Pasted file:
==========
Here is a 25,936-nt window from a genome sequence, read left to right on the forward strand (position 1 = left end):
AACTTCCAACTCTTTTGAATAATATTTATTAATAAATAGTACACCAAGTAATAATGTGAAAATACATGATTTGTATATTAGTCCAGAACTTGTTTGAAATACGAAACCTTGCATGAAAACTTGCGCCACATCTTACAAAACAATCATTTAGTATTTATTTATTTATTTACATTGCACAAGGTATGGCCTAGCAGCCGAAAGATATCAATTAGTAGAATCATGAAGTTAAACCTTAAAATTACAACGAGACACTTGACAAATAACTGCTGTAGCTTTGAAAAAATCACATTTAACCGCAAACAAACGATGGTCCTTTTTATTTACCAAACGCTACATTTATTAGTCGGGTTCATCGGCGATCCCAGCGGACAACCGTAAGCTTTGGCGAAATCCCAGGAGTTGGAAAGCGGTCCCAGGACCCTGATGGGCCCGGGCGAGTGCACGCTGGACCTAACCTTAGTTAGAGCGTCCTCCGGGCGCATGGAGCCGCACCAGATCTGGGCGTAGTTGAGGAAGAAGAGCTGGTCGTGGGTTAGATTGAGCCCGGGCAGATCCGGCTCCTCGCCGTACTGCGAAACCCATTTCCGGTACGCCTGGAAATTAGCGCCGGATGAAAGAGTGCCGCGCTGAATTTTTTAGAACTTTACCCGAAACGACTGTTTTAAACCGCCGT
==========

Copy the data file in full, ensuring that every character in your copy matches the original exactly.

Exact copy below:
Here is a 25,936-nt window from a genome sequence, read left to right on the forward strand (position 1 = left end):
AACTTCCAACTCTTTTGAATAATATTTATTAATAAATAGTACACCAAGTAATAATGTGAAAATACATGATTTGTATATTAGTCCAGAACTTGTTTGAAATACGAAACCTTGCATGAAAACTTGCGCCACATCTTACAAAACAATCATTTAGTATTTATTTATTTATTTACATTGCACAAGGTATGGCCTAGCAGCCGAAAGATATCAATTAGTAGAATCATGAAGTTAAACCTTAAAATTACAACGAGACACTTGACAAATAACTGCTGTAGCTTTGAAAAAATCACATTTAACCGCAAACAAACGATGGTCCTTTTTATTTACCAAACGCTACATTTATTAGTCGGGTTCATCGGCGATCCCAGCGGACAACCGTAAGCTTTGGCGAAATCCCAGGAGTTGGAAAGCGGTCCCAGGACCCTGATGGGCCCGGGCGAGTGCACGCTGGACCTAACCTTAGTTAGAGCGTCCTCCGGGCGCATGGAGCCGCACCAGATCTGGGCGTAGTTGAGGAAGAAGAGCTGGTCGTGGGTTAGATTGAGCCCGGGCAGATCCGGCTCCTCGCCGTACTGCGAAACCCATTTCCGGTACGCCTGGAAATTAGCGCCGGATGAAAGAGTGCCGCGCTGAATTTTTTAGAACTTTACCCGAAACGACTGTTTTAAACCGCCGT